March 6, 2014

Everything You Need to Know about Changes to the New SAT

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The College Board today announced sweeping and substantive changes to the SATs (click here to get the College Board summary).  Note that these changes will go into effect in 2016 and will affect current ninth graders.   If you are in 10th through 12th grade, none of these changes apply to you.

Here are my initial thoughts and a review of the changes – before I read what my colleagues and the pundits have to say about the one-hour announcement I just heard streaming live.

Clearly, the College Board takes itself very seriously.  It seems to think that the success of America – and indeed the world – is dependent on what the College Board does.  There were soaring pronouncements of how their new test and policies will lead to more minority students applying to more selective colleges and thereby able to go on to more successful lives.  Specifically, the College Board is going to be focused on supporting worthy African Americans, “Hispanics,” and Native Americans in a most avuncular way.  (Sorry, I didn’t mean to use what the College Board now calls an “SAT word,” one which their spokesman said isn’t likely to be encountered in the real world.  Forget you heard me use “avuncular.”  I didn’t mean to be supercilious.  Oops, I’ve done it again!)  The spokesperson implied we already have quite a few Asians (and we all know that all Asians are alike, don’t we?) who take AP classes and apply to selective schools, but what about the other minorities?  They will be given college application waivers and will be encouraged to take AP classes in high school and will be given counseling to make sure they apply to more selective colleges.  (Sadly, the College Board spokesman didn’t address the dismal rate of non-completion of college by these same minorities.  It’s good to get them in, but more attention has to be given to why there are such high minority withdrawal and/or failure rates.)  Much of the College Board’s initial comments had to do with encouraging more students to take more AP tests.  I wonder who designs AP tests, which cost about $90 each to take?  Oh, yes – the College Board!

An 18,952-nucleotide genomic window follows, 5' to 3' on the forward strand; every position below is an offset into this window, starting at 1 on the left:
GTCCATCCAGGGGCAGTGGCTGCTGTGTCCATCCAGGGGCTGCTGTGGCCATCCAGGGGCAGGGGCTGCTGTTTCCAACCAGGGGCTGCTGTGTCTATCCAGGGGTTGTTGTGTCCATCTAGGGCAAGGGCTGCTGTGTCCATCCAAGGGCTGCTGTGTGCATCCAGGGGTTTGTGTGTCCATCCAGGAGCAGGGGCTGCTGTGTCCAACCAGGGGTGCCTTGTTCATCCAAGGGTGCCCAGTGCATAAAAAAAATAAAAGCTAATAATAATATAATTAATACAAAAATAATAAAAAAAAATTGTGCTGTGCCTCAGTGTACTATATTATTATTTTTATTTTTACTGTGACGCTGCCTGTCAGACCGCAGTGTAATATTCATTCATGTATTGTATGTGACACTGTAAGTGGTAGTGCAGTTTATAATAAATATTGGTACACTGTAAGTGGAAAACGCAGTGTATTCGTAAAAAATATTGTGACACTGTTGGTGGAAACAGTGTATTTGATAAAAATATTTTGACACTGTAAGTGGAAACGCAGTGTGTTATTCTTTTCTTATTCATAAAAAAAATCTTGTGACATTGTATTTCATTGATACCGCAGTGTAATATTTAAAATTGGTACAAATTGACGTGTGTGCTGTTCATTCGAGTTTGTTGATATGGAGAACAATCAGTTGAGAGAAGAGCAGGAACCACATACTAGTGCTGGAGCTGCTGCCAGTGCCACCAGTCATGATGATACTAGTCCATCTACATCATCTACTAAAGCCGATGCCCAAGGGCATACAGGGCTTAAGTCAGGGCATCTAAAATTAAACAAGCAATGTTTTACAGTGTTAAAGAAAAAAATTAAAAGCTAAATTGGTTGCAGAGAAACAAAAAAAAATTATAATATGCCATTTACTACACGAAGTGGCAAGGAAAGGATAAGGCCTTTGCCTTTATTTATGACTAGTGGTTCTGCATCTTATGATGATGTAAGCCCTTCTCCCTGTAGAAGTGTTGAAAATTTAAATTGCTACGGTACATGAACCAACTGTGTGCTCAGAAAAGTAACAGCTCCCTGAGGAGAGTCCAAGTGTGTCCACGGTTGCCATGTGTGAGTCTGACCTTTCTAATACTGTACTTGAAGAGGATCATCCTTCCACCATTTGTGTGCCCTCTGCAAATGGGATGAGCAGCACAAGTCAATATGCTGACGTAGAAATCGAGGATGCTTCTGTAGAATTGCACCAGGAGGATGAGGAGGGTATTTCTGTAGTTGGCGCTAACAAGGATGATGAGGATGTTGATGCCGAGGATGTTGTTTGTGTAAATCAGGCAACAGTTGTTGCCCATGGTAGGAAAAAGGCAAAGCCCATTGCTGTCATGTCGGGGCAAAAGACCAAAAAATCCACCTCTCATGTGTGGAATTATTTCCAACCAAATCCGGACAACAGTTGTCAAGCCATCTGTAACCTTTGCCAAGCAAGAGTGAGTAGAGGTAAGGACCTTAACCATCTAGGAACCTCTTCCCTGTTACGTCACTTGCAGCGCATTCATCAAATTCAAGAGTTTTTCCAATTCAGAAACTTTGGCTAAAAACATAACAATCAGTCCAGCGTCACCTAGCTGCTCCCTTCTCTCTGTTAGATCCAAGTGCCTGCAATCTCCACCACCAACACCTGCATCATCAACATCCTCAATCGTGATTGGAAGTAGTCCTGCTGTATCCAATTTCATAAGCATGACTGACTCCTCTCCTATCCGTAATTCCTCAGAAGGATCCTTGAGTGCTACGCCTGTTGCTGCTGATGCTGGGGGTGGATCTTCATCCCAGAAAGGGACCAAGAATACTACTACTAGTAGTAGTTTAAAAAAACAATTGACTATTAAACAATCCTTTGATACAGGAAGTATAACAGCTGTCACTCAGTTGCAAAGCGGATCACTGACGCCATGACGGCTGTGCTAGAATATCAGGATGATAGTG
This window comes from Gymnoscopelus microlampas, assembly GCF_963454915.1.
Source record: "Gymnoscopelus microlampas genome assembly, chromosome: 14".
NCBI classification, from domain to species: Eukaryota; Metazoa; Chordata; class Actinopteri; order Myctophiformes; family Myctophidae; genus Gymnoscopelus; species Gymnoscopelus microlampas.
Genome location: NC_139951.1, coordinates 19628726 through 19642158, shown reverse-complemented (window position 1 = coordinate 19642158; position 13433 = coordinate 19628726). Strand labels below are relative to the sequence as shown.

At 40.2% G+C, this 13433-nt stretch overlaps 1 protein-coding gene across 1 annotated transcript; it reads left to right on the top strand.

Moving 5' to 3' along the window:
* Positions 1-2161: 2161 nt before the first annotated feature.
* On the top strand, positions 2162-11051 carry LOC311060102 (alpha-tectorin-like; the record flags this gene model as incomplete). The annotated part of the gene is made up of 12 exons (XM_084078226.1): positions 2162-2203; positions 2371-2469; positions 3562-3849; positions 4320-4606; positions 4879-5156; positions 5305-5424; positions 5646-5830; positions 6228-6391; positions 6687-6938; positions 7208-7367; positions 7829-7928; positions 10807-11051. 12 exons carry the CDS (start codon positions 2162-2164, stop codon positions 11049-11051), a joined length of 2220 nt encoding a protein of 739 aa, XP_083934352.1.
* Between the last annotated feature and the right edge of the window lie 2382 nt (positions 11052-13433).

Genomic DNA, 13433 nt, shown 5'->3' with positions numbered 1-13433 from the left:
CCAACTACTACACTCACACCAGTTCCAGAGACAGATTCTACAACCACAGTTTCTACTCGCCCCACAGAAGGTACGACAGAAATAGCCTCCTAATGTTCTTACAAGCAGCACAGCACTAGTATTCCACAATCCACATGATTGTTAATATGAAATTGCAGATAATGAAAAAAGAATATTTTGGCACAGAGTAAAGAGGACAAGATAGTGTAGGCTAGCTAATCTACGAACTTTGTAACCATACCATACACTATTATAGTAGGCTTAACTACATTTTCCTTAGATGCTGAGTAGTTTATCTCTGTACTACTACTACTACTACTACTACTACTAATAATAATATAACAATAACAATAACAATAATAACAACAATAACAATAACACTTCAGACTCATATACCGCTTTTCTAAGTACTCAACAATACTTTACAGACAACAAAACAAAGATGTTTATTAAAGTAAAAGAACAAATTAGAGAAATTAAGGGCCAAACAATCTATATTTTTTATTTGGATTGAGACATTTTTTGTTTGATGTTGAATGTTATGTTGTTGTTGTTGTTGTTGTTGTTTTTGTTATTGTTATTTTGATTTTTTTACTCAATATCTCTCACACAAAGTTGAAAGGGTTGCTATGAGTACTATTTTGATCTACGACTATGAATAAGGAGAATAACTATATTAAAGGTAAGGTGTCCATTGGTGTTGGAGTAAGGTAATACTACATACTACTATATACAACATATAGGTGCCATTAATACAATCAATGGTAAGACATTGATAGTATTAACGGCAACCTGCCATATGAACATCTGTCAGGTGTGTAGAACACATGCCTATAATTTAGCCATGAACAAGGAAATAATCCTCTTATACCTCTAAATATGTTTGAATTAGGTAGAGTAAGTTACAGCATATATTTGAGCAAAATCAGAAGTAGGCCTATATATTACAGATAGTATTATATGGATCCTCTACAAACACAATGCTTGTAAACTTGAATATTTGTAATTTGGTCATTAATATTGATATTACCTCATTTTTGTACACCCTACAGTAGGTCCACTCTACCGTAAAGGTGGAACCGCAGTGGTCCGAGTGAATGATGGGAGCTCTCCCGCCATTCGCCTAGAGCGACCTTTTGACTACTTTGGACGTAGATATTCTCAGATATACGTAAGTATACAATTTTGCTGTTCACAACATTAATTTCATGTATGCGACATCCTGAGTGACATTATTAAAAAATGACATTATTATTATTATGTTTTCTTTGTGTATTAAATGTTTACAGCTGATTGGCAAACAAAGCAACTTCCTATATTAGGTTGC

MAJOR CHANGES:

1.  SAT tutors like me seem to be at the heart of the problem.  David Coleman, head of the College Board, said that my helping students prepare for the SATs isn’t fair.  And my charging for my time, effort, and expertise REALLY isn’t fair. So he’s going to help students prepare for the SATs.  Khan Academy, which I actually really respect and often recommend to students, will be providing free online videos and sample SAT questions.  Of course, he also said the College Board designed the new SAT to be one that will require diligence (oops, another “SAT word”!) and achievement in ongoing class work so that prepping won’t really help, but never mind – they’ll provide free prepping anyway.  But it won’t help.  But they’re going to give it to you for free.  But it won’t help.  (Yes, he spent a lot of time on that point.)

2.  Writing is crucial to high school and college success – so they’re going to make the essay optional, just like it is on the ACT.  (I wonder if colleges will, after 2016, stop requiring the ACT with writing now that it’s optional for both tests.  I hope so.  A quick, on-the-spot essay is a poor way of judging writing skills no matter what the essay topic is.)  The essay, if a student wants to take it, will be scored separately and will NOT be part of the SAT score.  The new 50-minute essay will be somewhat like a DBQ (document-based question) in that you’ll be asked to read a persuasive essay and/or a series of graphs and explain the persuasive logic employed.  I can’t imagine a lot of kids opting for that essay unless colleges absolutely require it.  The ACT essay, on the other hand, asks students to comment on a topic of general interest to average high school students, like “Should public school students wear uniforms?” or “Is it fair for high schools to require community service?”

3.  They will be going back to a 1600 score, which was the measure before 2005.  Reading and writing (not the essay, just the grammar) will be one combined score out of 800, and math will be the other component, again out of 800.  The essay, as I said, won’t be included in that score, just like they do it on the ACTs.